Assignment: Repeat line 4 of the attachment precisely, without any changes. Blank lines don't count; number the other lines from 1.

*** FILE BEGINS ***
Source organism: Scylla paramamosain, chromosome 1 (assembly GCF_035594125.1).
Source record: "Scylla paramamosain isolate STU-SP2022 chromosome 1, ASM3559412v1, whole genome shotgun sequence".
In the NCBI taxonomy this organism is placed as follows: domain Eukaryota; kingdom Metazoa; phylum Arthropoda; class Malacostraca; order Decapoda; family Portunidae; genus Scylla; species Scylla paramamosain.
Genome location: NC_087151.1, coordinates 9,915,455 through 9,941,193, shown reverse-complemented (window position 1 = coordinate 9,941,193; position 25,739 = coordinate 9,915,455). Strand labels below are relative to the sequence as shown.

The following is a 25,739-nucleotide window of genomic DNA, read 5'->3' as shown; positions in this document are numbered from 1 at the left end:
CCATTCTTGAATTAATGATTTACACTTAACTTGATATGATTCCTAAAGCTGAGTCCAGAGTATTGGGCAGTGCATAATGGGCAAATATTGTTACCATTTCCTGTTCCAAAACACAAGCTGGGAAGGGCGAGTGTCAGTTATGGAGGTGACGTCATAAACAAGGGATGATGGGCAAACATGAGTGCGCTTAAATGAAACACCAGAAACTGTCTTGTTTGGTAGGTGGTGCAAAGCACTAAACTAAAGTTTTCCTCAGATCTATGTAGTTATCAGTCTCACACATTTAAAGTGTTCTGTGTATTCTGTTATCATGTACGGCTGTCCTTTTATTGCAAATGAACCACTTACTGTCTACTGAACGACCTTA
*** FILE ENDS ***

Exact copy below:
Genome location: NC_087151.1, coordinates 9,915,455 through 9,941,193, shown reverse-complemented (window position 1 = coordinate 9,941,193; position 25,739 = coordinate 9,915,455). Strand labels below are relative to the sequence as shown.